GM using credit instead of a bailout
This is what I’m talking about, a company that has capital, or the ability to get capital instead of begging to the Government for a bailout. General Motors knows the hit it took in 2008 when it went through a bailout. There are still people that won’t buy a GM product because they took money from the Government.
This time General Motors is acting swiftly and wisely to allow the company the flexibility of cash flow it needs to make it through this time.
*GM had a strong position exiting 2019, with $3.2B in excess capital above the minimum GM Support Agreement level
*Prudent liquidity management with targeted support for at least six months of cash needs without access to the capital markets; at a target at 12/31/19
General Motors (NYSE:GM) announced today that it intends to draw down approximately $16.0 billion from its revolving credit facilities. This is a proactive measure to increase GM’s cash position and preserve financial flexibility in light of current uncertainty in global markets resulting from the COVID-19 pandemic. The funds will supplement the company’s strong cash position of approximately $15 billion to $16 billion expected at the end of March.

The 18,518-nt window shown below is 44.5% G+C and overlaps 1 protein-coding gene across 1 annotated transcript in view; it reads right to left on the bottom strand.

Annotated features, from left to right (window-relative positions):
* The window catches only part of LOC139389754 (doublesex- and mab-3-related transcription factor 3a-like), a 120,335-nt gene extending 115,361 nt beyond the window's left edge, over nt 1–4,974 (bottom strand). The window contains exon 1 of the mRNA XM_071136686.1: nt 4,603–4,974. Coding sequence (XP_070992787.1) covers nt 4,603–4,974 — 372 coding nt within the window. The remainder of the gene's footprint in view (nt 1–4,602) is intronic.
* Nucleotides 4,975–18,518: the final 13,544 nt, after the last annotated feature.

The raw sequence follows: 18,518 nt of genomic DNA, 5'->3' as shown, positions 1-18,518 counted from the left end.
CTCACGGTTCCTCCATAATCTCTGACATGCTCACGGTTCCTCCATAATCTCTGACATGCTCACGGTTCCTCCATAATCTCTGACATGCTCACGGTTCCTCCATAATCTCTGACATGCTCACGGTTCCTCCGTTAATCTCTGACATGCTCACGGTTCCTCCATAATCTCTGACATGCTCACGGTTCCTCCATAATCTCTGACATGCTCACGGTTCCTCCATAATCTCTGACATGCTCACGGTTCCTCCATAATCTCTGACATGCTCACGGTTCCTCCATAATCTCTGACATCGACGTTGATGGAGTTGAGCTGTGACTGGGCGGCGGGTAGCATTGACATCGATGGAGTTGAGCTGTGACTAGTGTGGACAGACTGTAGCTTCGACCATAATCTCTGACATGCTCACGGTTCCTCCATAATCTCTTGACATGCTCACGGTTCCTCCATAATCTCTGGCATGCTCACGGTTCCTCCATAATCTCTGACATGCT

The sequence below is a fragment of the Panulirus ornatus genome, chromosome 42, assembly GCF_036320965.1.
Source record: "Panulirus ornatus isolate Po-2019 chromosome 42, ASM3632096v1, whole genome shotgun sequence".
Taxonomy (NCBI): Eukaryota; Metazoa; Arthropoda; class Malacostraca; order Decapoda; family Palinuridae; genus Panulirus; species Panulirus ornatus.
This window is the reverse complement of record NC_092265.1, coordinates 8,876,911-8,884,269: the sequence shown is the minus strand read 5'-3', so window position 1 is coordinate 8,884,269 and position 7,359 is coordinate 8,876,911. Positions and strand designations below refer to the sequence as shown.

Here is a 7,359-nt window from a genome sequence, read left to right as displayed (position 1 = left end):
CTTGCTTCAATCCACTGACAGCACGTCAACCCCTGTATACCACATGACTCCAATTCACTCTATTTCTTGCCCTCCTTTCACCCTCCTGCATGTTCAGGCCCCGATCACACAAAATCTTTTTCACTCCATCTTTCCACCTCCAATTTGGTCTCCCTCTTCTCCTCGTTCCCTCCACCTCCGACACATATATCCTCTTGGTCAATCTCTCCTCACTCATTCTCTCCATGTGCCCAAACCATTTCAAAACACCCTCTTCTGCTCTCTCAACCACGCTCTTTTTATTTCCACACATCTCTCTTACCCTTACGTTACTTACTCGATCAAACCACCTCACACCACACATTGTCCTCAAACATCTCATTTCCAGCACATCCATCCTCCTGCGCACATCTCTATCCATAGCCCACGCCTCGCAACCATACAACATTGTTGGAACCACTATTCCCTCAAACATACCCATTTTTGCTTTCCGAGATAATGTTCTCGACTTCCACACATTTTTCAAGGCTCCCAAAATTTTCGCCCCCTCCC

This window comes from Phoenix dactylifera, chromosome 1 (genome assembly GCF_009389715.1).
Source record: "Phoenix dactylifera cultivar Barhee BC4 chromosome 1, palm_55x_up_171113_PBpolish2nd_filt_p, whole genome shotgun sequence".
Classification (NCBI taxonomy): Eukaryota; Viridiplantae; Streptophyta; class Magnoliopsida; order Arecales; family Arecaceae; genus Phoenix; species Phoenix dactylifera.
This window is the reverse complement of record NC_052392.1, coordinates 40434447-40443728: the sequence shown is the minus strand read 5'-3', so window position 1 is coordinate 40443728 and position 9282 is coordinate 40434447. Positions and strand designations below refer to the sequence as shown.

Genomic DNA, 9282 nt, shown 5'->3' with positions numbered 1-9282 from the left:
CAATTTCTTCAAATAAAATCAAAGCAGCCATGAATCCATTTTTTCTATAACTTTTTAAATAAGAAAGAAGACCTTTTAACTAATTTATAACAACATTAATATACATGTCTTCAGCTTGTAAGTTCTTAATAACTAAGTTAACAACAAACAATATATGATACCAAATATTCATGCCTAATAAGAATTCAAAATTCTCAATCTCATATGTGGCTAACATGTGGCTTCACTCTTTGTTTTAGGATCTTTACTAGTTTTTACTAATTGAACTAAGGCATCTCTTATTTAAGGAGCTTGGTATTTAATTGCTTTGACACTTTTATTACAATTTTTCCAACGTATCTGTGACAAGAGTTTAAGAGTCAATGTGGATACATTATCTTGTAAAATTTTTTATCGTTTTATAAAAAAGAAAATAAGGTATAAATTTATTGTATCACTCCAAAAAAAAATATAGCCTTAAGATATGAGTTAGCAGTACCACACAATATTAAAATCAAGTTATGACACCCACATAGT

“We are aggressively pursuing austerity measures to preserve cash and are taking necessary steps in this changing and uncertain environment to manage our liquidity, ensure the ongoing viability of our operations and protect our customers and stakeholders,” said Mary Barra, GM chairman, and CEO. “Over the past several years, we have made necessary, strategic decisions and structural changes that have transformed the company and strengthened the business, better positioning us for downturns.”
In addition, GM Financial (GMF) has strong liquidity and capitalization. GMF had $24 billion of liquidity at the end of 2019 and expects to end the first quarter with similar levels of liquidity. Its liquidity level is targeted to support at least six months of cash needs, including new originations, without access to capital markets. GMF is managing below its target leverage ratios.
“GM Financial has prepared for times like this by maintaining a strong financial position and ready access to cash. We are confident that we will be able to navigate the challenges created by this environment without capital from GM,” said Dan Berce, GM Financial president and CEO.
GM is also suspending its 2020 guidance due to uncertainty around the business impact of the COVID-19 pandemic.
Now, if like the Marriott CEO, Mary Barra would forgo her salary and the other executives would take a 50% cut in their salaries…
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